How to implement searching a given key in Bianry Search Tree?


#1
struct Node {
  value: Option<i32>, // data feild
  left: Option<Box<Node>>, // left child
  right: Option<Box<Node>>, // right child
}

impl Node {
  // search for a Node with key, and return the value or None
  // root_Node {
  // value: None,
  // left: None,
  // right: None,
  // }
  pub fn search(&self, x: Option<i32>) -> Option<i32> {
    if self.left == None && self.right == None && self.value == None {
      return None;
    } else {
      if x < self.value {
        return self.left.search(x); // Error: No method search for std::option::Option<std::boxed::Box<Node>
    } else if x > self.value {
        return self.right.search(x); // Error: Same as above
    } else {
        return self.value;
    }
  }
}

I am reimplementing my DataStructure learning codes with Rust, this piece of code is for searching in a binary tree. I am new to Rust, not familiar with Rust syntax, Could you give a hint to me to unwrap it ?
The origin Option::unwrap() method leads to borrow error (self.left.unwrap().search(key))


#2

Regarding this:

value: Option<i32>, // data feild

Are you sure you don’t want just a i32 key?

value: i32, // data feild


#3

You need:

if let Some(ref left) = self.left { left.search(…) }

== None does not unwrap, so you still need to convert Option<Node> to Node. You could use self.left.unwrap() after checking == None, but that is more error prone than if let.

(fixed ref)


#4

Isn’t that going to try moving the Box out of the Option? Instead, it should probably be “let Some(ref left) = …”. Alternatively, can probably use things like “self.left.as_ref().map(…)” to recurse into the subtrees without moving anything out.


#5

Firstly, @rustacean, I don’t quite understand your types and signatures. As with @leonardo, I expected a straight up i32 in there instead of an Option<i32>. So I’m going to change the signatures around a lot and write an implementation that more closely resembles Java or C++ where you would pass in a nullable tree Node and use it’s nullness as the stopping condition on a failed search. In Rust, the equivalent of a nullable Node pointer is an Option<&Node>, so we’ll write a helper function that works on that.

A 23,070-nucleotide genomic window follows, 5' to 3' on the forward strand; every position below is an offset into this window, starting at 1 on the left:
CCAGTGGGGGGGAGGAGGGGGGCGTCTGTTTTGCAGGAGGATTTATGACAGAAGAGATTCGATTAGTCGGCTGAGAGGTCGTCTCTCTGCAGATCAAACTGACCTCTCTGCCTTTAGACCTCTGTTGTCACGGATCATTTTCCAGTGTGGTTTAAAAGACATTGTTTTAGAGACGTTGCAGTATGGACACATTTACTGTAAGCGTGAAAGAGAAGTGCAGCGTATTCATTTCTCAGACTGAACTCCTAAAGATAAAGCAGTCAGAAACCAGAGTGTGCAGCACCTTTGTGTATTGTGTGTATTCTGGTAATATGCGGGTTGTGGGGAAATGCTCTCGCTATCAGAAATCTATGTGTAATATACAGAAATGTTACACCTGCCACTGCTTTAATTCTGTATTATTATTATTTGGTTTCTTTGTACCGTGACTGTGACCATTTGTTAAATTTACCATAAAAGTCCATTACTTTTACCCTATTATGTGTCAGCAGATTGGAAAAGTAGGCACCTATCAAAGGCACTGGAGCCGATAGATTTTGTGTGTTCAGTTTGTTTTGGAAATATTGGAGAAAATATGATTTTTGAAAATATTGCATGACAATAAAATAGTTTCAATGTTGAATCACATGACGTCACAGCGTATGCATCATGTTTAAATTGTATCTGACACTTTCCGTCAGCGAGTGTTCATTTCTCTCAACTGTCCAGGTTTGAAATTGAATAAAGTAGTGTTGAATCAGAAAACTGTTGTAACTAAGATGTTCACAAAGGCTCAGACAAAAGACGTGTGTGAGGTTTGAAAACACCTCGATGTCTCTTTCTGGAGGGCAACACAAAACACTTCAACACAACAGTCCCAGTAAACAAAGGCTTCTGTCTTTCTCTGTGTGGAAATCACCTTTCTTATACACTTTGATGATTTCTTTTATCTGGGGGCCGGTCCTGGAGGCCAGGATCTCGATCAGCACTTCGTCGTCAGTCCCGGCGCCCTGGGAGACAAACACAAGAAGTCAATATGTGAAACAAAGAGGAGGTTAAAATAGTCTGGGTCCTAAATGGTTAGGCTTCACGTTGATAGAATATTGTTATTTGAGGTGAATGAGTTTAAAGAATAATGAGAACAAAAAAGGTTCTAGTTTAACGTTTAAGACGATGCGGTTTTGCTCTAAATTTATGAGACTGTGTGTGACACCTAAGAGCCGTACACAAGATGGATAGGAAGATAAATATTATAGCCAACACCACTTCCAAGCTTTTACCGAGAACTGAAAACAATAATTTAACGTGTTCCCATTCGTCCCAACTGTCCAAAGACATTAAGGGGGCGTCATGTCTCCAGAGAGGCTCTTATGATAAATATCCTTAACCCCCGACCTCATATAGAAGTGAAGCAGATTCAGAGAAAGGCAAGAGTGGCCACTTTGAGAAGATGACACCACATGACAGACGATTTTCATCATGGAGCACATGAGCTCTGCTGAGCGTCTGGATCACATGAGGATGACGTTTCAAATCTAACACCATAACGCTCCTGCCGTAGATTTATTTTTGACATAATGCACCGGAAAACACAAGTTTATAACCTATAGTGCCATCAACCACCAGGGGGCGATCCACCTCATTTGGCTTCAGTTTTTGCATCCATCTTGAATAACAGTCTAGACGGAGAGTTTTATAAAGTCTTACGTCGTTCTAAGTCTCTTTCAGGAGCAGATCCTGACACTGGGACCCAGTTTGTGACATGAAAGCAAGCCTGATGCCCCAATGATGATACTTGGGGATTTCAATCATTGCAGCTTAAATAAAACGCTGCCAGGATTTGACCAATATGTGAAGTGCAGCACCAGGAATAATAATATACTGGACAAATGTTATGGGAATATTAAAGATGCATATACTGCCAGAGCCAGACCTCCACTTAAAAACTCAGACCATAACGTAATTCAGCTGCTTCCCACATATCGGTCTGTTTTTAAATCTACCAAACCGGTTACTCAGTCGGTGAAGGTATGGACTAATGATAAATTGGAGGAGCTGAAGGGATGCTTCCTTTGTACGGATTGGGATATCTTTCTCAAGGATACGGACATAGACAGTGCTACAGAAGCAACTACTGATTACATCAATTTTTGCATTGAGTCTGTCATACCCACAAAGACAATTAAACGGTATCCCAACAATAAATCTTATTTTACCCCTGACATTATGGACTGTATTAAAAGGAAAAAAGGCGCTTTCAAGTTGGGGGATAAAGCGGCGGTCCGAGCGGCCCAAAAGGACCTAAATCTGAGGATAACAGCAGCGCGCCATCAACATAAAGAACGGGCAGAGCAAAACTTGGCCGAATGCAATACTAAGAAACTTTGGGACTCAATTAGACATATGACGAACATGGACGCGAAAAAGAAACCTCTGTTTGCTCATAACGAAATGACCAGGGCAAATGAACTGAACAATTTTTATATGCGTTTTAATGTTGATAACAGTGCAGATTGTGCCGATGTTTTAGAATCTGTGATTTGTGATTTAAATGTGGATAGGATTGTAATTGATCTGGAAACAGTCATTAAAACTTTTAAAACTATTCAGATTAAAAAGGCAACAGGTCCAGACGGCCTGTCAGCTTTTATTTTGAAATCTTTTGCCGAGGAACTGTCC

Since you said you’re new, I added a bunch of comments to help explain what’s going on.

pub struct Node {
  value: i32,
  left: Option<Box<Node>>,
  right: Option<Box<Node>>,
}

pub fn search(opt_node: Option<&Node>, x: i32) -> Option<&Node> {
  // Using `and_then()` instead of `map()` to avoid ending up
  // with `Option<Option<&Node>>`.
  // Both methods return `None` if `opt_node` is `None`.
  opt_node.and_then(|node| {
    if x < node.value {
      // The first parameter undergoes these type transitions:
      //   Option<Box<Node>>   (node.left)
      //   --as_ref--> Option<&Box<Node>>
      //   --map--> Option<&Node>
      search(node.left.as_ref().map(|bx| bx.as_ref()), x)
    } else if x > node.value {
      search(node.right.as_ref().map(|bx| bx.as_ref()), x)
    } else {
      Some(node)
    }
  })
}

impl Node {
  // Returns the `Node`, if any, where the i32 was found.
  // There's no point returning the i32 itself. If you
  // just want to indicate that a node was found, just return
  // a `bool` and rename this method to `contains` instead.
  pub fn search(&self, x: i32) -> Option<&Node> {
    search(Some(self), x)
  }
}

Playground link


#6

@vitalyd
@kornel
Thank you, I have done it with your tips.


@marcianx
@leonardo
I wrote value: Option<i32>, because I didn’t know how to set the root to be None (without value, left and right). With value: Option<i32>, the value field can be set to None, that’s the reason I do this.
@marcianx Thank for you great explaination, it helps me a lot.


#7

Here’s how I’d do it with more pattern matching while keeping the value to be optional:

pub struct Node {
    value: Option<i32>,
    left: Option<Box<Node>>,
    right: Option<Box<Node>>,
}

impl Node {
    pub fn search(&self, x: i32) -> Option<i32> {
        use std::cmp::Ordering::*;
        if let Some(value) = self.value {
            match (x.cmp(&value), &self.left, &self.right) {
                (Less, &Some(ref left), _) => left.search(x),
                (Greater, _, &Some(ref right)) => right.search(x),
                (Equal, _, _) => Some(x),
                _ => None,
            }
        } else {
            None
        }
    }
}

#8

For this problem you could use a wrapping struct, like

struct BinSearchTree {
        root: Option<Node>
        // you could also save other info, like the number of nodes, for fast retrieve
}

#9

+1. This also makes it impossible to have incorrect state in the tree like a node having no value but having a left or right child with values.

My code from above with value: i32:

pub struct Node {
    value: i32,
    left: Option<Box<Node>>,
    right: Option<Box<Node>>,
}

impl Node {
    pub fn search(&self, x: i32) -> Option<i32> {
        use std::cmp::Ordering::*;
        match (x.cmp(&self.value), &self.left, &self.right) {
            (Less, &Some(ref left), _) => left.search(x),
            (Greater, _, &Some(ref right)) => right.search(x),
            (Equal, _, _) => Some(x),
            _ => None,
        }
    }
}